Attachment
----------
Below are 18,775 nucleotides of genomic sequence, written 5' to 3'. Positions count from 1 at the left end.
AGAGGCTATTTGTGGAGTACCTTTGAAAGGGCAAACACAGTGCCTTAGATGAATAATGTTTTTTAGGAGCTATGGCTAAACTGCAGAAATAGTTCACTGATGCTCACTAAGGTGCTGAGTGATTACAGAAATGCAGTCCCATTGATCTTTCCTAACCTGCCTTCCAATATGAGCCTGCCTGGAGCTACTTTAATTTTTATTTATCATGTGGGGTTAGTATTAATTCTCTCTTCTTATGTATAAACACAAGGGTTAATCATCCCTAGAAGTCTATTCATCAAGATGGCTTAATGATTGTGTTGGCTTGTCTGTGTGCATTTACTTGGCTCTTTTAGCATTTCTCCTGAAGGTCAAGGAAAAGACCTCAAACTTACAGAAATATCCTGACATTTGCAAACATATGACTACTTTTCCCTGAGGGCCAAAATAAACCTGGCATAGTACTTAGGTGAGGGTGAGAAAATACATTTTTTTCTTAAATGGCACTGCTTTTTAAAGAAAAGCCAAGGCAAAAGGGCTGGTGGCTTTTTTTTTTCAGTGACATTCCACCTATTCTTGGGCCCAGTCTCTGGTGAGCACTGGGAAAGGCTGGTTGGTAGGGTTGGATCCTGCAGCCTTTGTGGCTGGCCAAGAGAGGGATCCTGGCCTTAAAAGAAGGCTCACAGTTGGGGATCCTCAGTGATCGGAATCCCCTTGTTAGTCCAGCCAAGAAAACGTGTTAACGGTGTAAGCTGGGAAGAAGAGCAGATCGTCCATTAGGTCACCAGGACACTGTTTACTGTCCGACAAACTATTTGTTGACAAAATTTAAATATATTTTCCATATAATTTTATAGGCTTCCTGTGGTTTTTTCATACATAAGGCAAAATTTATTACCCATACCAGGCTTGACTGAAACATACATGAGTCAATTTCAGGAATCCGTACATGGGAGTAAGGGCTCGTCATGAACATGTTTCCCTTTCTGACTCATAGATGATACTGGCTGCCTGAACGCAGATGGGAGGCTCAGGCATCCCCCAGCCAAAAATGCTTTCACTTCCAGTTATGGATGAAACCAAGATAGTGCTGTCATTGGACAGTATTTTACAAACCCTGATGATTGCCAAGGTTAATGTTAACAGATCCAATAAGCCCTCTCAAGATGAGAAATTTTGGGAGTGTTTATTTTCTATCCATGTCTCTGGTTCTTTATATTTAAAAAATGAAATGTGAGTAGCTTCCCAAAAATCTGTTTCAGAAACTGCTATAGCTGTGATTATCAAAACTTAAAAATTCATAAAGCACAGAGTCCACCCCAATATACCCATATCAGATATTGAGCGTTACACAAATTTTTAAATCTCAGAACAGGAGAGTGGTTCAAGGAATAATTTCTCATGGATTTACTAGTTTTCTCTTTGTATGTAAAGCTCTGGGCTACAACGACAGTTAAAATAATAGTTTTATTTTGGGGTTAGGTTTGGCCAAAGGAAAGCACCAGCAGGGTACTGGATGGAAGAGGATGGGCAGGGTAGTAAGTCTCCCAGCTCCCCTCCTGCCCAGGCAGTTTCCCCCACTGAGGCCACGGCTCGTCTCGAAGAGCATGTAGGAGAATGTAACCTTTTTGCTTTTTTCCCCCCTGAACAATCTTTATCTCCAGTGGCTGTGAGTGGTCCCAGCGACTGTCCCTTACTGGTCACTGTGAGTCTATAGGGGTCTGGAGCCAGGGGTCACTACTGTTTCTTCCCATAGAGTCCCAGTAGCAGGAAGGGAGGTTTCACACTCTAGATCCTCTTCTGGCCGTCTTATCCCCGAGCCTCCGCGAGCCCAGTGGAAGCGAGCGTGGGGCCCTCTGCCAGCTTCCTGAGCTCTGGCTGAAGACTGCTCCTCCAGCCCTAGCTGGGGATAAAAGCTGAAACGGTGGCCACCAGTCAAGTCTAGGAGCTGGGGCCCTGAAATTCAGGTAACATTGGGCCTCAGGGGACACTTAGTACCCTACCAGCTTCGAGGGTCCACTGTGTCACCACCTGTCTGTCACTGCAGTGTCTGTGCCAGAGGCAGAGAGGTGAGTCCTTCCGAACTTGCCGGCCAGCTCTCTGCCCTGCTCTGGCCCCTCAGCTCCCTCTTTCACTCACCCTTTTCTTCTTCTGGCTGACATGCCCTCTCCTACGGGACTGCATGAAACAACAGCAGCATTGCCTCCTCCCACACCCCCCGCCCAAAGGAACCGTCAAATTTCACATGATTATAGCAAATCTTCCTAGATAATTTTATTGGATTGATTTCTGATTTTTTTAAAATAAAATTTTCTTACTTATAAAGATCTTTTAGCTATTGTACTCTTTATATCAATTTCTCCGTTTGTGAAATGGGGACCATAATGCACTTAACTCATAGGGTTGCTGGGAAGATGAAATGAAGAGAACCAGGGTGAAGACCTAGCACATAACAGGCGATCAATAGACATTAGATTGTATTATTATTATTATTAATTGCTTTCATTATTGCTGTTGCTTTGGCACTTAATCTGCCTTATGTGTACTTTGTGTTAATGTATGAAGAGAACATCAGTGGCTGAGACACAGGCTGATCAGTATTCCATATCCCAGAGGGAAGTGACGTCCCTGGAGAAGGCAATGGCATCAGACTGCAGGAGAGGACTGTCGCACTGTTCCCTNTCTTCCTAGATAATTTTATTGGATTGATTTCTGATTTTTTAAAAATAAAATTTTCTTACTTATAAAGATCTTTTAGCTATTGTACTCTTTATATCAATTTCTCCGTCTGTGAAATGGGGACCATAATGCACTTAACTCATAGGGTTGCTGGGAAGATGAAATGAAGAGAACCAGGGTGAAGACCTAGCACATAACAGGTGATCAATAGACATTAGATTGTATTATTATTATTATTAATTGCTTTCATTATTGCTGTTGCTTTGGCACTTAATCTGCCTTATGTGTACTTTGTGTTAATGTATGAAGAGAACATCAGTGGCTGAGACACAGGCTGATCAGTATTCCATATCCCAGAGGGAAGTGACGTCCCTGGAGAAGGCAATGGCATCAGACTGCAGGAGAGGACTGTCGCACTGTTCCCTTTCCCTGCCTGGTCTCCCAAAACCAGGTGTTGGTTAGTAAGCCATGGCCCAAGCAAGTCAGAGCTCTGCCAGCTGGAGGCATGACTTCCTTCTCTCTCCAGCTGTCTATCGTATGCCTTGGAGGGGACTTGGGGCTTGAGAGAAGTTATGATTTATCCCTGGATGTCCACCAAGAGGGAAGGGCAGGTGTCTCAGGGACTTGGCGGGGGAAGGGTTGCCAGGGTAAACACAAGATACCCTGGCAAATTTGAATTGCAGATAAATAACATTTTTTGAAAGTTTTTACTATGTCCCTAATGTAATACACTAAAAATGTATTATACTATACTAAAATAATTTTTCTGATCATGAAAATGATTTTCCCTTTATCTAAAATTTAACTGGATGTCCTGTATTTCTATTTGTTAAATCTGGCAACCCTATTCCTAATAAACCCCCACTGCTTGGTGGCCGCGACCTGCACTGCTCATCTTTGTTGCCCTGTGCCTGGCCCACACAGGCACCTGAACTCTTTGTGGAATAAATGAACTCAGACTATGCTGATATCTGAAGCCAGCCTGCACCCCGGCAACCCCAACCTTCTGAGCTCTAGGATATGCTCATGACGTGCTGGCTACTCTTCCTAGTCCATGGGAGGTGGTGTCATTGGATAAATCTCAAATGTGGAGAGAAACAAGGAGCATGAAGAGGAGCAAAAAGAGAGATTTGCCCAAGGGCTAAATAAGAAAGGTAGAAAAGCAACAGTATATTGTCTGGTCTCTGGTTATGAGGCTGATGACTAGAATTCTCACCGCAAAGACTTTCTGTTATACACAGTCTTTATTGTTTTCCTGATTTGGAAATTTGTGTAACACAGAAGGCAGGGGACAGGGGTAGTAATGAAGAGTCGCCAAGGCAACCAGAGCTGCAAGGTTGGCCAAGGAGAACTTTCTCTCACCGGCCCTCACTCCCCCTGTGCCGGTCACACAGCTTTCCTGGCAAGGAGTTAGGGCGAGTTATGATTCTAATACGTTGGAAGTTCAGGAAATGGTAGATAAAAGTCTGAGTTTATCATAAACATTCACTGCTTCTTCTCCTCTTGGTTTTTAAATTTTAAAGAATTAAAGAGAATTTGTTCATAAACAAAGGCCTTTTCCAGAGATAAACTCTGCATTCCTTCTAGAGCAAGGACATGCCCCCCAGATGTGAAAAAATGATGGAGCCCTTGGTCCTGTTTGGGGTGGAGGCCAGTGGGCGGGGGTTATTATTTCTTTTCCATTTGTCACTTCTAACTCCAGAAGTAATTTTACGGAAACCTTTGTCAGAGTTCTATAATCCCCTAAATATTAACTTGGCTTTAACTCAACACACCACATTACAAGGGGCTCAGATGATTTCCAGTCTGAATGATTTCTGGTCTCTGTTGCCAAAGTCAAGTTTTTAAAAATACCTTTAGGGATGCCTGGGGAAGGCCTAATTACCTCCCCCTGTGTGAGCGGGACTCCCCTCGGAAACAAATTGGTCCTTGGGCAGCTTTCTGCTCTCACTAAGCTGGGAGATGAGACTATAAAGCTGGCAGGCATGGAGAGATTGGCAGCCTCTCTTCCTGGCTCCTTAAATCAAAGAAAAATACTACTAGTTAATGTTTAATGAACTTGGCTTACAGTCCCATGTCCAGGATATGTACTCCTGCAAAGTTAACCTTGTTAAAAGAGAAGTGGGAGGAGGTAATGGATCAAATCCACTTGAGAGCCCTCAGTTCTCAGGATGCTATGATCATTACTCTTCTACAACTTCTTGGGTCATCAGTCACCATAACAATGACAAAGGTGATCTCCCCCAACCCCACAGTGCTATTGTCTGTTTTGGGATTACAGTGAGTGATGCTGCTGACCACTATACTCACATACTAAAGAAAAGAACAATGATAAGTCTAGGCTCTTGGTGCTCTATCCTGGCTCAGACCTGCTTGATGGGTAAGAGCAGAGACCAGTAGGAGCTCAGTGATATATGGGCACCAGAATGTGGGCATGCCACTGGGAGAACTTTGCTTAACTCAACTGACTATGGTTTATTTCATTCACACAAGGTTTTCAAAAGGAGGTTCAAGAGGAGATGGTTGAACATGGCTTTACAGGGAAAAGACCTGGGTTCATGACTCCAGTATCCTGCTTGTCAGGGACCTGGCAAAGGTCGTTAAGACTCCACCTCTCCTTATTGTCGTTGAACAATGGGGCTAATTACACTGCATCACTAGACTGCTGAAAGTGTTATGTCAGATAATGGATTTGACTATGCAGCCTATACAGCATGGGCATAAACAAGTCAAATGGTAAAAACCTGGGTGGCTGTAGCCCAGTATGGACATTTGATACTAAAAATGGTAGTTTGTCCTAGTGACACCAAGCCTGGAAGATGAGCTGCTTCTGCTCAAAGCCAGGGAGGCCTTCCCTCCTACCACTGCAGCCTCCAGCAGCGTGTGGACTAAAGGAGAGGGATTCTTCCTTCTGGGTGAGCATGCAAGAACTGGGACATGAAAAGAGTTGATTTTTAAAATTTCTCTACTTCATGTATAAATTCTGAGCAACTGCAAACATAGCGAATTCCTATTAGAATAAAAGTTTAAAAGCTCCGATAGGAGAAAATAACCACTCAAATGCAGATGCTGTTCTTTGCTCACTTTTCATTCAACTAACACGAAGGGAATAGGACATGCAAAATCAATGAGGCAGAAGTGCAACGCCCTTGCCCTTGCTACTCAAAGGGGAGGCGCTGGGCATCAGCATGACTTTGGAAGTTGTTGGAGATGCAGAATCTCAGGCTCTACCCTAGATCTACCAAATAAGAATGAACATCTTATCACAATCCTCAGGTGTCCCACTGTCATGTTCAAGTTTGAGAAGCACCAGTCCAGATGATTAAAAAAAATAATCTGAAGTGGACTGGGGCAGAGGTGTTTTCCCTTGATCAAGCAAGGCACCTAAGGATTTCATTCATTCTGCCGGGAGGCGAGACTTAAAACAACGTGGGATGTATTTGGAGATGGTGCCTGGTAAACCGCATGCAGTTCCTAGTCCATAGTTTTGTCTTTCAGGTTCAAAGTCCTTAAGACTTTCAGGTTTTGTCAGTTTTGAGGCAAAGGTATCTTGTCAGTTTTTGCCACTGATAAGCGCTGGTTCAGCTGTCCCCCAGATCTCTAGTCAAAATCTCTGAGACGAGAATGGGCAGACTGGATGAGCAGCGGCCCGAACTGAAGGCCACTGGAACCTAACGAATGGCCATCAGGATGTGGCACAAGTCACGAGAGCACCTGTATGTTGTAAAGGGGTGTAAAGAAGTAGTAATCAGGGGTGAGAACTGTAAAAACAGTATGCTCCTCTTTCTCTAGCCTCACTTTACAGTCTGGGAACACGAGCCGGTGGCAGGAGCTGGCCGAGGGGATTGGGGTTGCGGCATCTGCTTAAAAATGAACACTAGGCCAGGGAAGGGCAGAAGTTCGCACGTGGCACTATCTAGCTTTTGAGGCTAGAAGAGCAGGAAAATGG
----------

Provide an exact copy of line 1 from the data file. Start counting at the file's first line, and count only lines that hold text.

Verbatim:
Below are 18,775 nucleotides of genomic sequence, written 5' to 3'. Positions count from 1 at the left end.